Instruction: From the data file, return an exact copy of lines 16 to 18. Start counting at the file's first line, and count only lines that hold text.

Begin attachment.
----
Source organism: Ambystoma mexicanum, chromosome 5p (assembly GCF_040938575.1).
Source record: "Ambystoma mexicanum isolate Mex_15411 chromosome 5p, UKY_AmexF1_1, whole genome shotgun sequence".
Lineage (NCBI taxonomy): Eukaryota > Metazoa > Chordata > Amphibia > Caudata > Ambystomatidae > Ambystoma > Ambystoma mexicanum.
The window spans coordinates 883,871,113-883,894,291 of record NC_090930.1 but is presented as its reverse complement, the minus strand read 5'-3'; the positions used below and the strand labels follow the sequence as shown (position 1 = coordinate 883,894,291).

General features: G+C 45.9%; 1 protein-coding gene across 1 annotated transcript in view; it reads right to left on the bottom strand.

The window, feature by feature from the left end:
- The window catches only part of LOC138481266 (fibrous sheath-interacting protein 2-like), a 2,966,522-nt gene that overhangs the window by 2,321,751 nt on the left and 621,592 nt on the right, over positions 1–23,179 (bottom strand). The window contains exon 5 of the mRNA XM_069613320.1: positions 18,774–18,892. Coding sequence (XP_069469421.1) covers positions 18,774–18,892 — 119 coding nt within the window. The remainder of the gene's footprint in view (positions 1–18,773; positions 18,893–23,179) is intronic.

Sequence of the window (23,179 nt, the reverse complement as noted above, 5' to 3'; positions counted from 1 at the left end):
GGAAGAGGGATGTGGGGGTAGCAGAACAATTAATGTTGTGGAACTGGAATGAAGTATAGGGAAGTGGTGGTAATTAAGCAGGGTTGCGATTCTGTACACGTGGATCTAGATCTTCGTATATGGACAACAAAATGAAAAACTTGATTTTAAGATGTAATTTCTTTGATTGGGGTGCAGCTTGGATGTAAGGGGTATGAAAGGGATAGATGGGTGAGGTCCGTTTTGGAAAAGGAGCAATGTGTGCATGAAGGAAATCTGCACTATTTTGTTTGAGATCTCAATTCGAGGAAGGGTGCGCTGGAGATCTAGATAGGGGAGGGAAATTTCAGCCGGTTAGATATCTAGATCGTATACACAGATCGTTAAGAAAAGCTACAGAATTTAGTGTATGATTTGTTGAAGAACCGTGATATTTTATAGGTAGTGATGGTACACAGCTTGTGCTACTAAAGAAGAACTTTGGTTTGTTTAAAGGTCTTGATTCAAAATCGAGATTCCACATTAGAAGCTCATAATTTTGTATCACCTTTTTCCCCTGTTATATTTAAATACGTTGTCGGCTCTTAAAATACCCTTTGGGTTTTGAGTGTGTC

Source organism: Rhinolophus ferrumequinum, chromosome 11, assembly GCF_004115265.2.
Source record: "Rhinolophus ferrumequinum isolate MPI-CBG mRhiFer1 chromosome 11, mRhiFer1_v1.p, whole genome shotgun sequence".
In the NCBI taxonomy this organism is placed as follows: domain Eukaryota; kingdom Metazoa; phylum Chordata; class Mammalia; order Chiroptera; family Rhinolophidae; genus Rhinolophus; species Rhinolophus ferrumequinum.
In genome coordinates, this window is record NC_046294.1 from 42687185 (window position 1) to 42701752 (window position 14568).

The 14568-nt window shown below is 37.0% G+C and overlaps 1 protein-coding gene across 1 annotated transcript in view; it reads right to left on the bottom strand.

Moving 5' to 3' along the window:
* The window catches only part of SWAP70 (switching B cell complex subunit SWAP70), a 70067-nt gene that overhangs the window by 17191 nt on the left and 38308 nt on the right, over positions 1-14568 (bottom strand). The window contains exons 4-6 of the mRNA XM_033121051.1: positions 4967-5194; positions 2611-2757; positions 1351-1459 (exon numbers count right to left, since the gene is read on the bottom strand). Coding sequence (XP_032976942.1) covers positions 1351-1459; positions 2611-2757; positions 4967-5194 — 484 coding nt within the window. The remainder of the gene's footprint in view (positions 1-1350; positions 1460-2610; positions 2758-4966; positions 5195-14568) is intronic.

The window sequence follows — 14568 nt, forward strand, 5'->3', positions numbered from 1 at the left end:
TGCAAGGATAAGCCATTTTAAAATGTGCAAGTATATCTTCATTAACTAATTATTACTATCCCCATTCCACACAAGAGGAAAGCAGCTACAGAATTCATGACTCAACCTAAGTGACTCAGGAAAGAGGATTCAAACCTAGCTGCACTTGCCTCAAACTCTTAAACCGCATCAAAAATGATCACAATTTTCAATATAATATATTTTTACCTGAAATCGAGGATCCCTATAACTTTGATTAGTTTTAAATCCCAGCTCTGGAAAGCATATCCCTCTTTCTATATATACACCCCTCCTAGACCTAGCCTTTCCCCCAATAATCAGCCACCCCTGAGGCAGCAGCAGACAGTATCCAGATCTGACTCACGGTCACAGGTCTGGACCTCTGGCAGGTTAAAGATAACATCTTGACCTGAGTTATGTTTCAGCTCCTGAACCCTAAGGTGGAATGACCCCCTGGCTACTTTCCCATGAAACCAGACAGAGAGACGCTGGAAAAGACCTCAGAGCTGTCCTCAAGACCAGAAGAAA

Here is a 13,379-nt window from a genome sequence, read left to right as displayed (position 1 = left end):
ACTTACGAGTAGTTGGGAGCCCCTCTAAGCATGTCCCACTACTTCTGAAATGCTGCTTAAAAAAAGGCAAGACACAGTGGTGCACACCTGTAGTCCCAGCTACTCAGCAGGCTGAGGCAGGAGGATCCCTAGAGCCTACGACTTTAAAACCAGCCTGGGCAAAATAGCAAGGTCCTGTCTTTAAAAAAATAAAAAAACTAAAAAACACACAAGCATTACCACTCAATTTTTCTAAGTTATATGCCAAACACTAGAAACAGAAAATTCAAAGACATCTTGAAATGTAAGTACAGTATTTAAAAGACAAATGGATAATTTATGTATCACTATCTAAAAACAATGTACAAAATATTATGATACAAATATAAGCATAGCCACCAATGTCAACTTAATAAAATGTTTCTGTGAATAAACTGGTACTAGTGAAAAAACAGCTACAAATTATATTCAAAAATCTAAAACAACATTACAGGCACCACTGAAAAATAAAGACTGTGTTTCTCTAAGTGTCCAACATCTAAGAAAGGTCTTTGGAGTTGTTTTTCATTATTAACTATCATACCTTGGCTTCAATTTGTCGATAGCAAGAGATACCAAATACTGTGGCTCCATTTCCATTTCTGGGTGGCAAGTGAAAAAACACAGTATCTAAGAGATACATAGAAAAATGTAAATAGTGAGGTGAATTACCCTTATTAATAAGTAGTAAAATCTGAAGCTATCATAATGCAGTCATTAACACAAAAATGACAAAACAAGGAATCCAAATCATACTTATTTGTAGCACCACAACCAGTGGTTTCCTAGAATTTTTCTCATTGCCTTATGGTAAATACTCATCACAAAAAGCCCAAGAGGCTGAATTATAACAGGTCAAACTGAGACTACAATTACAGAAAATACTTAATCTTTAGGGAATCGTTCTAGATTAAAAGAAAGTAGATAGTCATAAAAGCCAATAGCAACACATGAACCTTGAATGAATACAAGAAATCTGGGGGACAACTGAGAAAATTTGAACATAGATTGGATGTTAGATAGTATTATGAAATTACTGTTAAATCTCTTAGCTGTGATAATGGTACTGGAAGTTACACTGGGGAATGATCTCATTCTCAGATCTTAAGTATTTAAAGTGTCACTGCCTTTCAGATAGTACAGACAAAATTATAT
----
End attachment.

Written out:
* The window catches only part of SWAP70 (switching B cell complex subunit SWAP70), a 70067-nt gene that overhangs the window by 17191 nt on the left and 38308 nt on the right, over positions 1-14568 (bottom strand). The window contains exons 4-6 of the mRNA XM_033121051.1: positions 4967-5194; positions 2611-2757; positions 1351-1459 (exon numbers count right to left, since the gene is read on the bottom strand). Coding sequence (XP_032976942.1) covers positions 1351-1459; positions 2611-2757; positions 4967-5194 — 484 coding nt within the window. The remainder of the gene's footprint in view (positions 1-1350; positions 1460-2610; positions 2758-4966; positions 5195-14568) is intronic.

The window sequence follows — 14568 nt, forward strand, 5'->3', positions numbered from 1 at the left end:
TGCAAGGATAAGCCATTTTAAAATGTGCAAGTATATCTTCATTAACTAATTATTACTATCCCCATTCCACACAAGAGGAAAGCAGCTACAGAATTCATGACTCAACCTAAGTGACTCAGGAAAGAGGATTCAAACCTAGCTGCACTTGCCTCAAACTCTTAAACCGCATCAAAAATGATCACAATTTTCAATATAATATATTTTTACCTGAAATCGAGGATCCCTATAACTTTGATTAGTTTTAAATCCCAGCTCTGGAAAGCATATCCCTCTTTCTATATATACACCCCTCCTAGACCTAGCCTTTCCCCCAATAATCAGCCACCCCTGAGGCAGCAGCAGACAGTATCCAGATCTGACTCACGGTCACAGGTCTGGACCTCTGGCAGGTTAAAGATAACATCTTGACCTGAGTTATGTTTCAGCTCCTGAACCCTAAGGTGGAATGACCCCCTGGCTACTTTCCCATGAAACCAGACAGAGAGACGCTGGAAAAGACCTCAGAGCTGTCCTCAAGACCAGAAGAAA